According to the author of the application Ieva Vaitkevičiūtė, in the face of the crisis there is a growing demand for togetherness, particularly on the emotional level: “We have developed a tool which helps to attain balance with yourself individually as well as brings together other people going through the same emotional state. Nowadays a larger part of the world is going through an unprecedented and unique situation. All emotions felt during this period will have one common denominator. We would like people to know that they are not alone in this situation and can offer them a safe environment to help them regain their balance.”

Ways for overcoming stress

I. Vaitkevičiūtė gave some advice that could help reduce work-related stress and avoid burnout:

  1. Physical activity. For many of us work has moved from office to home space, resulting in less movement and exercises by the majority of people. Nobody is expecting someone to run a marathon or learn some sophisticated yoga poses. It is recommended to spend at least thirty minutes every day walking outside or doing some exercises. Movement helps your body and mind to relax, and distracts from exhausting daily tasks dominating your day.
  2. Quality sleep. Our body needs time to rest and to recuperate, which makes healthy sleeping habits very important for your emotional state. It is recommended to avoid intake of fluids before sleep containing caffeine and alcohol, not to use your mobile phone in bed and to follow a daily routine of going to bed and waking up in at the same time, practice relaxation before sleep, such as medication, breathing and muscle relaxation exercises, and daily reflection.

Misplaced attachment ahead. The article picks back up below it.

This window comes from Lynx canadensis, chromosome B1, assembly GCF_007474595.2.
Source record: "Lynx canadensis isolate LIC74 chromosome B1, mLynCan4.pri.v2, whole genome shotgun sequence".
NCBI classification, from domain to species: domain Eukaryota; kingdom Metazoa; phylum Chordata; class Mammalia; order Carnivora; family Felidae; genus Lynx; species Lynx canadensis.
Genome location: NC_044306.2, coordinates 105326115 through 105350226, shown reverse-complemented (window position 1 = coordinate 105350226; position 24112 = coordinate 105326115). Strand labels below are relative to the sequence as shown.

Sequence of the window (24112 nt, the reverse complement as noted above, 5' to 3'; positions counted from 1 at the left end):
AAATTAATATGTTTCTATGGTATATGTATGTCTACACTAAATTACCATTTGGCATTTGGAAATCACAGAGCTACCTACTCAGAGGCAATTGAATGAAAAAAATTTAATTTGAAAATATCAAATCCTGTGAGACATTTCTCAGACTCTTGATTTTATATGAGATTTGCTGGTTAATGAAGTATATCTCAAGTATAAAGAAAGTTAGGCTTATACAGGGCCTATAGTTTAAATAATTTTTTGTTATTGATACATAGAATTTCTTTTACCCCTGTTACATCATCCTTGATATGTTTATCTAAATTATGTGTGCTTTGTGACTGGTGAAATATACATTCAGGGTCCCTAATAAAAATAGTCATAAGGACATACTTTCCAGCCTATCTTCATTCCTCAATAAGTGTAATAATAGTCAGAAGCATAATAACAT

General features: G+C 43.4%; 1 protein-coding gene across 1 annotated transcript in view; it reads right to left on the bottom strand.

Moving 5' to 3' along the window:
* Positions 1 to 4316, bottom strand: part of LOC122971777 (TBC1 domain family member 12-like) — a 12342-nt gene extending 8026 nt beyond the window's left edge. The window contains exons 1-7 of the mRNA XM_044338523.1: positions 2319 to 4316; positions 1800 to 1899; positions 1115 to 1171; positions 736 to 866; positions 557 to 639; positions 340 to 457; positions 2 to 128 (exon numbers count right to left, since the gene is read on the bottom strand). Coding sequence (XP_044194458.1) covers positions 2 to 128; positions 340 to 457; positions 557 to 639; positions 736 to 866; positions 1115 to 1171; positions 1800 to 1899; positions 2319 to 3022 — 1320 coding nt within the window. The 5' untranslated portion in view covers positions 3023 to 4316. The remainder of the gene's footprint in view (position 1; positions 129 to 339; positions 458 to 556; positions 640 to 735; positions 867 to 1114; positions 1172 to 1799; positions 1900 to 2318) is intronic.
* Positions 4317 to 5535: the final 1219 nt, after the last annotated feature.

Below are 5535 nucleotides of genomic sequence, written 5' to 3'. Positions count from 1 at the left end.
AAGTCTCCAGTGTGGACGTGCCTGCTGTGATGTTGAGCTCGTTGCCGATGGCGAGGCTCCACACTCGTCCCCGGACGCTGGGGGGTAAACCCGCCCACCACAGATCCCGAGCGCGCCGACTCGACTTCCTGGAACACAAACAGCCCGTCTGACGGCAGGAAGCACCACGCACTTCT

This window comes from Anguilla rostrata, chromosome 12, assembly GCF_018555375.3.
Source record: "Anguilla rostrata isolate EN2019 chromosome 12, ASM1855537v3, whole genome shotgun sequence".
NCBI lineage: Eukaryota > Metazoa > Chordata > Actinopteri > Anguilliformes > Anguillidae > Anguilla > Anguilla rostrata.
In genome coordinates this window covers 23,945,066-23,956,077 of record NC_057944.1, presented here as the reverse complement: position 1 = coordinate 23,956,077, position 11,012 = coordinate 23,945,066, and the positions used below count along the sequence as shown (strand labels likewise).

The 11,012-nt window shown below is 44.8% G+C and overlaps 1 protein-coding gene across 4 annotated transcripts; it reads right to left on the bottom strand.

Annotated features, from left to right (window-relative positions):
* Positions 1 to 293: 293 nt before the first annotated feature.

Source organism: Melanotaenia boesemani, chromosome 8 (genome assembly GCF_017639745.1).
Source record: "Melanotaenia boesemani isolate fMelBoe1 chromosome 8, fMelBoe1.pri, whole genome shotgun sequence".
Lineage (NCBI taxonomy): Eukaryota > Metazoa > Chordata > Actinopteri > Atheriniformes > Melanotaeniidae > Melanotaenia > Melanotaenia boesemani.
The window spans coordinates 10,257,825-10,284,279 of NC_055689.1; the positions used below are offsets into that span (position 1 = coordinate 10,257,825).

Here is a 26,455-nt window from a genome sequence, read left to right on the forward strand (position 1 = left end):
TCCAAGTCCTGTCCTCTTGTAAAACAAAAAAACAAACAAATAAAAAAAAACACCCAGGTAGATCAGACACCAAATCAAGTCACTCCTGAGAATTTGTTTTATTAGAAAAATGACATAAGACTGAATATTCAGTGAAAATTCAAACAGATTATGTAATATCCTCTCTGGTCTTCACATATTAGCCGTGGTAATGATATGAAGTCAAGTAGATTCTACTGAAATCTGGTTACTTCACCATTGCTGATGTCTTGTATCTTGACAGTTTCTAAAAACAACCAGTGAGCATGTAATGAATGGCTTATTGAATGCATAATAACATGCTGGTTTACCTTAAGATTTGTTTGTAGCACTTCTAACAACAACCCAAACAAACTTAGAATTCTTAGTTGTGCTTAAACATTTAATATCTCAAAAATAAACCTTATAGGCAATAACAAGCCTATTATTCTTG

3. Self-observation. Try to observe your own emotions and various reactions, and take note of the situations that trigger them. As we observe our emotions we may identify certain recurrent situations, our behaviour, reactions, and by building on the observed behavioural trends decide which behaviour we would like to change and how we are going to regain our mental balance as we do it. It is our emotional balance, in particular, rather than short-lived moments of happiness that help us lead a unique, sustainable and more fulfilling life. 
  4. Talk to others and do not be on your own. Sharing your personal emotions with others also helps us reflect on where I am today and where I would like to be tomorrow. People around you may help you reflect certain trends in your behaviour or simply create space for your personal self-reflection leading to later changes towards mental balance. Is it more often than not that it is easier to share your emotions with complete strangers, which makes such tools as Mindletic community rooms a safe space to look for answers to your questions, analyse your situations and look for like-minded people for self-development. 

Thanks for sharing such useful tips in these crazy times, CAST.AI and Mindletic team!

The Need For Professional Development And Expertise Enhancement Encourages Entrepreneurial People To Organise Specialised Group Meetings

Can you image employees from competing companies meeting together, sharing a pizza, and discussing the best professional practices? With this idea in mind, meetups are being organised for the purpose of knowledge sharing and professional development in a given area. What seemed to be highly unlikely a few years ago has now become interesting for as many as 50 million people representing registered users of the community meeting platform, known as Meetup.